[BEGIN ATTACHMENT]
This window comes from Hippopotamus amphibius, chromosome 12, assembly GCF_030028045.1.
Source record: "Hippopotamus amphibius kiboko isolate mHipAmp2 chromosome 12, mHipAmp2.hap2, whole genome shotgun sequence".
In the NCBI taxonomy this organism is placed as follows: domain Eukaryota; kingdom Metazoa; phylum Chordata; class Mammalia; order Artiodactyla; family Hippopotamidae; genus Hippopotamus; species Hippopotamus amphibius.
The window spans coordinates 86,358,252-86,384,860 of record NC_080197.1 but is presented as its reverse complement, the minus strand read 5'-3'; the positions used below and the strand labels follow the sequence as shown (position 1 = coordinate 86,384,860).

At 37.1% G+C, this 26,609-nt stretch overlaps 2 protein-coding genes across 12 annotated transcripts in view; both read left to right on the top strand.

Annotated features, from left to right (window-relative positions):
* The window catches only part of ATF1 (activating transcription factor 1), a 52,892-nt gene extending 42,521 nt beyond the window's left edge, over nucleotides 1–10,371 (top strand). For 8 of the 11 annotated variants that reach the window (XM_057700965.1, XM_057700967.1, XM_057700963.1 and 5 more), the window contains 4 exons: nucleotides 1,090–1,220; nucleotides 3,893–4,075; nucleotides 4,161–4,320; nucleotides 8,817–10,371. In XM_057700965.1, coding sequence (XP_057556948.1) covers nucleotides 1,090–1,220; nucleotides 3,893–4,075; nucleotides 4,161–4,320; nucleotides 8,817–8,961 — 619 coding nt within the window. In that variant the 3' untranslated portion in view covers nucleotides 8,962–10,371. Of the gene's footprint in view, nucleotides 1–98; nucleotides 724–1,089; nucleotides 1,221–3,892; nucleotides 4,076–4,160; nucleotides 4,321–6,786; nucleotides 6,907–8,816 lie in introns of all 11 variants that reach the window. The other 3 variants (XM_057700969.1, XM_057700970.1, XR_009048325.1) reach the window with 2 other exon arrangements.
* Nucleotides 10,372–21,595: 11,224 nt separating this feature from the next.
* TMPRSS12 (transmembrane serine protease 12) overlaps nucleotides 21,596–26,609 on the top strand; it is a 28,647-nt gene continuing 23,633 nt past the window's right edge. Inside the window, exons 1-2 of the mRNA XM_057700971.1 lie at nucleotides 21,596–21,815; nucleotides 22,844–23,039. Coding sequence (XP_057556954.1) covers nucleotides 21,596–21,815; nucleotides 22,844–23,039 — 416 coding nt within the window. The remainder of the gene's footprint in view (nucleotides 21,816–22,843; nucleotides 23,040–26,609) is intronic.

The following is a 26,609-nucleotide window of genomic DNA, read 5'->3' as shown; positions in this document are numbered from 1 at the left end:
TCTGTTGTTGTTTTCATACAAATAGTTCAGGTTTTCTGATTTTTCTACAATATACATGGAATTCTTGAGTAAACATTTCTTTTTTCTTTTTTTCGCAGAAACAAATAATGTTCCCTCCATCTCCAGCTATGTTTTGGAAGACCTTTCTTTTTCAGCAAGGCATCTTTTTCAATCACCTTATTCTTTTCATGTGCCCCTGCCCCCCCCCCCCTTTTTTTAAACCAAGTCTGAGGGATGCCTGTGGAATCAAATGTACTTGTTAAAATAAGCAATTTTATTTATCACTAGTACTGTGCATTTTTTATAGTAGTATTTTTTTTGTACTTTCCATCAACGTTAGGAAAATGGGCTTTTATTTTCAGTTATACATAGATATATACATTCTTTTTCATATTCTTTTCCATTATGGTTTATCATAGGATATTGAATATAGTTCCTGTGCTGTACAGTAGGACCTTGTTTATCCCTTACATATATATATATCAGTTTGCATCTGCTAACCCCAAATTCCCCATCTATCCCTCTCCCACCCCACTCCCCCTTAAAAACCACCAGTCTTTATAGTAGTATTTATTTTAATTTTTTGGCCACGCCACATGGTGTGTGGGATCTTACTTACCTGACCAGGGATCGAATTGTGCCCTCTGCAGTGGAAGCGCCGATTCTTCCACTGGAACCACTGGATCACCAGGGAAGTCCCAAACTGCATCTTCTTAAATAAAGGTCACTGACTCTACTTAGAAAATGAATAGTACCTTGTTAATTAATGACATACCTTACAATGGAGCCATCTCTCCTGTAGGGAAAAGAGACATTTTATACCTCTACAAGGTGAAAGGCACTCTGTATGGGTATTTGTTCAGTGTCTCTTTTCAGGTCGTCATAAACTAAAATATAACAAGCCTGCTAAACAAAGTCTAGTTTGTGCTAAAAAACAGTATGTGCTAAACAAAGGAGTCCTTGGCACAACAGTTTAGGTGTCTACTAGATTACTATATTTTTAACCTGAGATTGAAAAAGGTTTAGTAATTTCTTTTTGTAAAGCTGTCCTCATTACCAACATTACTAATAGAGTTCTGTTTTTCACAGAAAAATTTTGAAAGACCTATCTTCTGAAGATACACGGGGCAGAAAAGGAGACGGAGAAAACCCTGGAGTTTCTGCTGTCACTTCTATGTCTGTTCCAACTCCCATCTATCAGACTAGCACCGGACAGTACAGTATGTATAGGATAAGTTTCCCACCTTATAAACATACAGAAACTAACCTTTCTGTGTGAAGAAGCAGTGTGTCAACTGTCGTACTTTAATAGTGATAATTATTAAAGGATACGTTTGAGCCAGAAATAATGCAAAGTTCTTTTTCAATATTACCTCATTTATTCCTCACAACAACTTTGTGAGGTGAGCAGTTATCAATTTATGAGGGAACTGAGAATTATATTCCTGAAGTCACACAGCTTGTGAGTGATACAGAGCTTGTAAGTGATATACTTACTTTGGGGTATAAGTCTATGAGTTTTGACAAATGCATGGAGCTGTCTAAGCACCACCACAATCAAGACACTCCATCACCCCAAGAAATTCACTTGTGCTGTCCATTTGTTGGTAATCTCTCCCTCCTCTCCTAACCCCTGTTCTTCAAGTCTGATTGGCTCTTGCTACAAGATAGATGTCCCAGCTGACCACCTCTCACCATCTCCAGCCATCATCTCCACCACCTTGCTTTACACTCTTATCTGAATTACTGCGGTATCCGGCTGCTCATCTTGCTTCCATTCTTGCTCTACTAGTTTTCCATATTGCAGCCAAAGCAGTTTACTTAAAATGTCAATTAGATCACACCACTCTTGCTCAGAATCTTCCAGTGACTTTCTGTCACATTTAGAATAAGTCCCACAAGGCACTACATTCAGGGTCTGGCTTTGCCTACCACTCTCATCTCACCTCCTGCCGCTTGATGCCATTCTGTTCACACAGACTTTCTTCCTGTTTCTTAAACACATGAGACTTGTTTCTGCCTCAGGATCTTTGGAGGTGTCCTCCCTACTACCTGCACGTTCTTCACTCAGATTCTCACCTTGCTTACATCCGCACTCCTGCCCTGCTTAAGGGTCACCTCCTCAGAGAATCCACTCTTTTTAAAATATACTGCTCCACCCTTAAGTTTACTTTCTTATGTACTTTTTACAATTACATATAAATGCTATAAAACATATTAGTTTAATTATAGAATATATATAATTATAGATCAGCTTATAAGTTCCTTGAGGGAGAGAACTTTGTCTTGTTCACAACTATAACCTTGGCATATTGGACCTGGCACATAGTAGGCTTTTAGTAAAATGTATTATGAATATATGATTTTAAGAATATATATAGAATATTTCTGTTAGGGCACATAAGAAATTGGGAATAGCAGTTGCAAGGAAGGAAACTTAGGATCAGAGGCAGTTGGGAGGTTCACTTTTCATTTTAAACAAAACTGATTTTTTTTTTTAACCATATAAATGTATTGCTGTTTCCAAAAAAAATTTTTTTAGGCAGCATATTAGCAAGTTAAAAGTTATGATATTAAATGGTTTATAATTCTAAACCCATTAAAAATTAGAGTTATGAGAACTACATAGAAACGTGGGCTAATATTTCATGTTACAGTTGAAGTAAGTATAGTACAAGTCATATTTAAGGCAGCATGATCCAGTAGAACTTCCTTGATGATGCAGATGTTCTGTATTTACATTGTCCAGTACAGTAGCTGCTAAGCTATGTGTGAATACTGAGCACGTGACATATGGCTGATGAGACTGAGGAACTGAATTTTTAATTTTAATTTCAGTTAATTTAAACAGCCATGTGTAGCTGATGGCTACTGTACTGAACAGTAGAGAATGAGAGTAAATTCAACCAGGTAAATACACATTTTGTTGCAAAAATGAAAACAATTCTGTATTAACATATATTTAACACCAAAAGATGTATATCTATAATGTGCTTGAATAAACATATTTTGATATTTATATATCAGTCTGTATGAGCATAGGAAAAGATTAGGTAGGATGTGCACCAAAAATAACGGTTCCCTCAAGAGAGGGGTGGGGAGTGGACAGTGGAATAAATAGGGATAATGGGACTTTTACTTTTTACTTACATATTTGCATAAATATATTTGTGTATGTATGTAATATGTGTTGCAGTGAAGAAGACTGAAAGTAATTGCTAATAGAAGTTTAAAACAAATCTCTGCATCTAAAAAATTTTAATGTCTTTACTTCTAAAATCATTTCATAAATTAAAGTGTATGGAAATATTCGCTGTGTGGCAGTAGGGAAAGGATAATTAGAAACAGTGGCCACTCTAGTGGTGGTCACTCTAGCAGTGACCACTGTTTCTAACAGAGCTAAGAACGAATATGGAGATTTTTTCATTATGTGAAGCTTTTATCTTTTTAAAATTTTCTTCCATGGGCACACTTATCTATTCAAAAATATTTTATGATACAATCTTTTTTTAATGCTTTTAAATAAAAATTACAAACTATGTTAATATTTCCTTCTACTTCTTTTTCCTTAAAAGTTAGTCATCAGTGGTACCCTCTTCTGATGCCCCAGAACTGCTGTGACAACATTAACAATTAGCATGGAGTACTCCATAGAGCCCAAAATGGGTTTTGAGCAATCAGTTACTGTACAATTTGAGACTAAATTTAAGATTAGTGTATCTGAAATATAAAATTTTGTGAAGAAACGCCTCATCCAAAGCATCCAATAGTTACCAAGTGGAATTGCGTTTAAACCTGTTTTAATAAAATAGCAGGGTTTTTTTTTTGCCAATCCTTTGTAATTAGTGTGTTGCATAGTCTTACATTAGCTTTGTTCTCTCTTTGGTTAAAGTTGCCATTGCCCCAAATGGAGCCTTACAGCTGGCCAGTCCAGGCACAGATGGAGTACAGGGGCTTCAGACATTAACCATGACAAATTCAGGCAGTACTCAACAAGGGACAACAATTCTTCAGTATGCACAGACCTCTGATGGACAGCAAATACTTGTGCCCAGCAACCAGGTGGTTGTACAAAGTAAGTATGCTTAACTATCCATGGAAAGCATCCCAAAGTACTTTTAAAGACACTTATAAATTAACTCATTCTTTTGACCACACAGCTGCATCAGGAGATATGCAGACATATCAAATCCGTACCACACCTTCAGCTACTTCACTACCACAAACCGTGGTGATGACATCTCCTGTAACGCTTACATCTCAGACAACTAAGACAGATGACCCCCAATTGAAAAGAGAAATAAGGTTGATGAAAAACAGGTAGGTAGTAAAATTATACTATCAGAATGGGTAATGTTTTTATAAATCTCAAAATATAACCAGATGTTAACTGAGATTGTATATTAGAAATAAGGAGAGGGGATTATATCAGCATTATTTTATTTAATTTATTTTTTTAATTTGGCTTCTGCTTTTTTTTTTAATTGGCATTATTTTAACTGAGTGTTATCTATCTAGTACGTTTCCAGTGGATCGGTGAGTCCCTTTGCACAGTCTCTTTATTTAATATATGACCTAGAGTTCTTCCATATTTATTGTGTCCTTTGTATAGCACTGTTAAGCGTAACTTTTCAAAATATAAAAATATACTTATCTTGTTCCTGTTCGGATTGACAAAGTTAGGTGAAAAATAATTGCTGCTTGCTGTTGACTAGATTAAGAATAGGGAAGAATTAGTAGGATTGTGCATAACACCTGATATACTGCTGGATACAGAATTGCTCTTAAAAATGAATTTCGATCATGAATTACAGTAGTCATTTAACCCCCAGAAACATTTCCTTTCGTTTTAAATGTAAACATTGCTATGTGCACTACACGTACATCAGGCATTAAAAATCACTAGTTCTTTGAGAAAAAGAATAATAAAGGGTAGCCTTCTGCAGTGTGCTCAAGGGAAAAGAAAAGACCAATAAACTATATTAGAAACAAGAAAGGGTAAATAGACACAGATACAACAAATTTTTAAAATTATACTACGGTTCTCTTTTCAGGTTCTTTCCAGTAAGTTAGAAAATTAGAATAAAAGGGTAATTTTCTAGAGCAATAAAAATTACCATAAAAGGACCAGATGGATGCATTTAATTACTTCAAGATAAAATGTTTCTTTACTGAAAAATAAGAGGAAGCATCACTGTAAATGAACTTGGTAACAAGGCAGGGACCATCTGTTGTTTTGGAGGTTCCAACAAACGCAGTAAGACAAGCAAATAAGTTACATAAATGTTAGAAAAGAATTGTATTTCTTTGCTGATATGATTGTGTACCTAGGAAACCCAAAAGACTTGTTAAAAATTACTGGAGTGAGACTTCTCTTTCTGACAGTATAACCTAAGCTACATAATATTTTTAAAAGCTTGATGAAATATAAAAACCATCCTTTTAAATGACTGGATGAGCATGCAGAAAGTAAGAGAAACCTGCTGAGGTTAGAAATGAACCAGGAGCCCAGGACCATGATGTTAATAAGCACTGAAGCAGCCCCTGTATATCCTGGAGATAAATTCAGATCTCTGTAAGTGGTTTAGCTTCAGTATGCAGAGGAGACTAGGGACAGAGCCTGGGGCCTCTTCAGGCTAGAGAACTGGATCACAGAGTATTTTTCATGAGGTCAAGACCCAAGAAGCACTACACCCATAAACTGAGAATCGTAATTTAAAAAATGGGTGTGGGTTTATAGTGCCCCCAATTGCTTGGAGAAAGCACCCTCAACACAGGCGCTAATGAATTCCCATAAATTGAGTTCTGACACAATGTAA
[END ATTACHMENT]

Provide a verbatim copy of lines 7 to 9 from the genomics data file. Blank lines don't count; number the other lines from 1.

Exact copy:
* The window catches only part of ATF1 (activating transcription factor 1), a 52,892-nt gene extending 42,521 nt beyond the window's left edge, over nucleotides 1–10,371 (top strand). For 8 of the 11 annotated variants that reach the window (XM_057700965.1, XM_057700967.1, XM_057700963.1 and 5 more), the window contains 4 exons: nucleotides 1,090–1,220; nucleotides 3,893–4,075; nucleotides 4,161–4,320; nucleotides 8,817–10,371. In XM_057700965.1, coding sequence (XP_057556948.1) covers nucleotides 1,090–1,220; nucleotides 3,893–4,075; nucleotides 4,161–4,320; nucleotides 8,817–8,961 — 619 coding nt within the window. In that variant the 3' untranslated portion in view covers nucleotides 8,962–10,371. Of the gene's footprint in view, nucleotides 1–98; nucleotides 724–1,089; nucleotides 1,221–3,892; nucleotides 4,076–4,160; nucleotides 4,321–6,786; nucleotides 6,907–8,816 lie in introns of all 11 variants that reach the window. The other 3 variants (XM_057700969.1, XM_057700970.1, XR_009048325.1) reach the window with 2 other exon arrangements.
* Nucleotides 10,372–21,595: 11,224 nt separating this feature from the next.
* TMPRSS12 (transmembrane serine protease 12) overlaps nucleotides 21,596–26,609 on the top strand; it is a 28,647-nt gene continuing 23,633 nt past the window's right edge. Inside the window, exons 1-2 of the mRNA XM_057700971.1 lie at nucleotides 21,596–21,815; nucleotides 22,844–23,039. Coding sequence (XP_057556954.1) covers nucleotides 21,596–21,815; nucleotides 22,844–23,039 — 416 coding nt within the window. The remainder of the gene's footprint in view (nucleotides 21,816–22,843; nucleotides 23,040–26,609) is intronic.